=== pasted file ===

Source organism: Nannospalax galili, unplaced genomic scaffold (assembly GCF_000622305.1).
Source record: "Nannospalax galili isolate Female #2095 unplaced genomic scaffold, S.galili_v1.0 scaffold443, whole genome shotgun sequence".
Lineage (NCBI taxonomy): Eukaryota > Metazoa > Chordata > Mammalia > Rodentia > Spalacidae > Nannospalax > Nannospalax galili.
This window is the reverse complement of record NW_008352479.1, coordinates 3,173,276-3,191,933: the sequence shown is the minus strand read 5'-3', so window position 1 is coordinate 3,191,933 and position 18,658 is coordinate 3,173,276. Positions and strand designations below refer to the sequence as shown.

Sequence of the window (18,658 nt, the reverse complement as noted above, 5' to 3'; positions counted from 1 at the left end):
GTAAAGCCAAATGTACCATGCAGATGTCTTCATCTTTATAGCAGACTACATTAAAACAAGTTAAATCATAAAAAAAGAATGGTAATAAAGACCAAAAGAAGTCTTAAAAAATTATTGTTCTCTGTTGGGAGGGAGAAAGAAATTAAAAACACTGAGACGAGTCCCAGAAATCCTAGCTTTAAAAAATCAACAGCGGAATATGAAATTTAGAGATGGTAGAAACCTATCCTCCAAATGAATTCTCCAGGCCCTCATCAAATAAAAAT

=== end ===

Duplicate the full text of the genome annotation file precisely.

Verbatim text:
Source organism: Nannospalax galili, unplaced genomic scaffold (assembly GCF_000622305.1).
Source record: "Nannospalax galili isolate Female #2095 unplaced genomic scaffold, S.galili_v1.0 scaffold443, whole genome shotgun sequence".
Lineage (NCBI taxonomy): Eukaryota > Metazoa > Chordata > Mammalia > Rodentia > Spalacidae > Nannospalax > Nannospalax galili.
This window is the reverse complement of record NW_008352479.1, coordinates 3,173,276-3,191,933: the sequence shown is the minus strand read 5'-3', so window position 1 is coordinate 3,191,933 and position 18,658 is coordinate 3,173,276. Positions and strand designations below refer to the sequence as shown.

Sequence of the window (18,658 nt, the reverse complement as noted above, 5' to 3'; positions counted from 1 at the left end):
GTAAAGCCAAATGTACCATGCAGATGTCTTCATCTTTATAGCAGACTACATTAAAACAAGTTAAATCATAAAAAAAGAATGGTAATAAAGACCAAAAGAAGTCTTAAAAAATTATTGTTCTCTGTTGGGAGGGAGAAAGAAATTAAAAACACTGAGACGAGTCCCAGAAATCCTAGCTTTAAAAAATCAACAGCGGAATATGAAATTTAGAGATGGTAGAAACCTATCCTCCAAATGAATTCTCCAGGCCCTCATCAAATAAAAAT